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The aims of the accredited property scheme are to encourage, acknowledge and actively promote good standards of privately rented accommodation, and to assist landlords and tenants to undertake their respective responsibilities to each other.
This page will assist in giving you a broad understanding of the scheme.
Lancaster University runs an approved homes scheme for sudent accommodation. The city council works closely with both Lancaster and Cumbria universities in the city to promote this scheme - for further information see Lancaster University Homes.
We hope the information provided will enable you to make a positive decision to join one of the schemes. If you do wish to proceed with the Lancaster City Council scheme please contact us. If you are interested in the Lancaster University scheme please contact them directly.
Categories and standards
In the accredited property scheme an application for accreditation must be under one of the following five categories and the property must comply with the relevant standard for that category.
Houses occupied as individual rooms, bedsits and flatlets which are considered to have a number of rooms for exclusive occupation, not necessarily behind one door, with some sharing of amenities usually a bathroom and/or toilet and maybe a kitchen. In such a house each occupancy would be separately rented.
Houses occupied on a shared basis. This type is found most commonly amongst students, but is increasingly formed by groups of people coming together in the house who share certain amenities as they wish but can have individual facilities, such as a bedroom.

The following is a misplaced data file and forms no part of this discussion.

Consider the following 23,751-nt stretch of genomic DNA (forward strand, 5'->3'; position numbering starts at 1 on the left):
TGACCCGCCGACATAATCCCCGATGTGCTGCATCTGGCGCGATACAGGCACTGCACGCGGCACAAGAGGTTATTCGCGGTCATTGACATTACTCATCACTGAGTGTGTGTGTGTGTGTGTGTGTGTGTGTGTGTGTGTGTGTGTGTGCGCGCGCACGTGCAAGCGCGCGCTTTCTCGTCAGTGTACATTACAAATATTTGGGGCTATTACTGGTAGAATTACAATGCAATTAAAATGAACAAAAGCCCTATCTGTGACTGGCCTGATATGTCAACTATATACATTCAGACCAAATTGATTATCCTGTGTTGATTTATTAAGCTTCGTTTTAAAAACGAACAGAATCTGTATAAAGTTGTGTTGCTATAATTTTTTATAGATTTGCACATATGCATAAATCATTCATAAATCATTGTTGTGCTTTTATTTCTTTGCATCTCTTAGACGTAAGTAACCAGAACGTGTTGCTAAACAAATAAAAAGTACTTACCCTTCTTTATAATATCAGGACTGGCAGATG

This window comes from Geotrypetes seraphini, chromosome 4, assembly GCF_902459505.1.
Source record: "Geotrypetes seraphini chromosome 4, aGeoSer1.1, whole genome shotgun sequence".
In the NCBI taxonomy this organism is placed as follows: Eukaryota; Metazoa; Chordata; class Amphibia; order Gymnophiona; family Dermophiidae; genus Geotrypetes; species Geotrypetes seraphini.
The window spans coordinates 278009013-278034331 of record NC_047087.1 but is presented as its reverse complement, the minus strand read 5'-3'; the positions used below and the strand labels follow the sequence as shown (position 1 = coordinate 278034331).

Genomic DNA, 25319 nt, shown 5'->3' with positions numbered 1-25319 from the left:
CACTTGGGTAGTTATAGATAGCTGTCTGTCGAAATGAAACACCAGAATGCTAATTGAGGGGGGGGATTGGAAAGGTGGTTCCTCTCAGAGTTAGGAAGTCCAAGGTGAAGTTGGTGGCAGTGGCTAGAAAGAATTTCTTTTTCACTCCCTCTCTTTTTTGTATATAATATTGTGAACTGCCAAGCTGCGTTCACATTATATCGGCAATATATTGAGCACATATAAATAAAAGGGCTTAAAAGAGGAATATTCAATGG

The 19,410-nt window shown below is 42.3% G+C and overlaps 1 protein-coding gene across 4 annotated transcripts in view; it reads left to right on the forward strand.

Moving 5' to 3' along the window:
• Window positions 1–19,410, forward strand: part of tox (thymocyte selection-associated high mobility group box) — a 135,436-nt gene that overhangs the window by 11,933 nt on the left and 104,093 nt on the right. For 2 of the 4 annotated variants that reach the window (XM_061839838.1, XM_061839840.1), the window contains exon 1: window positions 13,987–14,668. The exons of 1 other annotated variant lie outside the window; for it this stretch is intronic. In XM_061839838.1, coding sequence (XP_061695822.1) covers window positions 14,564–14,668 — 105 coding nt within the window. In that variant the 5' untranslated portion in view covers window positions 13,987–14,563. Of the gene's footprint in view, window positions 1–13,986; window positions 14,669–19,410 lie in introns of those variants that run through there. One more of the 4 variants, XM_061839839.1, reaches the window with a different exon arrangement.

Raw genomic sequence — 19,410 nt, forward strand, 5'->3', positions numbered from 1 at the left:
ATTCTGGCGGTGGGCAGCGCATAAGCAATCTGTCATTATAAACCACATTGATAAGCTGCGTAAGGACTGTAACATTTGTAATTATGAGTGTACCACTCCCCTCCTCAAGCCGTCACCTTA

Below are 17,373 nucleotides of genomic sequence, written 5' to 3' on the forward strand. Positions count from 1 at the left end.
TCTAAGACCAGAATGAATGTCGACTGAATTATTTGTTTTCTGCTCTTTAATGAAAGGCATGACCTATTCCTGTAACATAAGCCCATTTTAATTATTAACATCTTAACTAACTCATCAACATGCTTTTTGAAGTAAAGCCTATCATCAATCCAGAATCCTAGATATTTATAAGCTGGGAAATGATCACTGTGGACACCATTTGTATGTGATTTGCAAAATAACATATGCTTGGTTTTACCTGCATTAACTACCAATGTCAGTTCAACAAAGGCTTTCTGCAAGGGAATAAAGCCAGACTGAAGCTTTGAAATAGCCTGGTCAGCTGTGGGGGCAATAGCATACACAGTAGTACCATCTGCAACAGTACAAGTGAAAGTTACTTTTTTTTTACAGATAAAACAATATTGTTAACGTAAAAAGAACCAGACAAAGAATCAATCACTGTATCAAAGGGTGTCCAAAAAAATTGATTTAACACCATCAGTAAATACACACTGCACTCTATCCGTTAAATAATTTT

Category C - Lodgings
Houses let in lodgings, ie catering for lodgers on a small scale but not living as part of the main household normally with a resident owner/occupier. This is the traditional 'houses let in lodgings' where meals are provided in a dining room and would be typified by a family or household who might take in a small number of students or other individuals away from their primary place of residence.
Houses generally referred to as 'hostels', 'guesthouses' or 'bed and breakfast accommodation'. They provide accommodation for people with no other permanent place of residence as distinct from a hotel, which provides accommodation for visitors to the area for a short time
Category E - Registered homes and hostels
Houses, which are hostels and require registration under the Registered Homes Act 1984. These residential homes provide board and personal care for persons in need of such care by reason of old age, disablement, past or present dependence on alcohol or drugs, or past or present mental disorder.
Most houses or buildings which by erection or conversion contain dwellings which are self contained and all such dwellings comprising accommodation which is behind one access door off a common area. The dwellings would normally contain all the standard amenities although it would be possible for some to be unimproved self-contained flats lacking one or more standard amenities. There would be no sharing of amenities with occupiers of other dwellings.
Houses, which are occupied by a single family.
Frequently asked questions
Last updated: 17 October 2017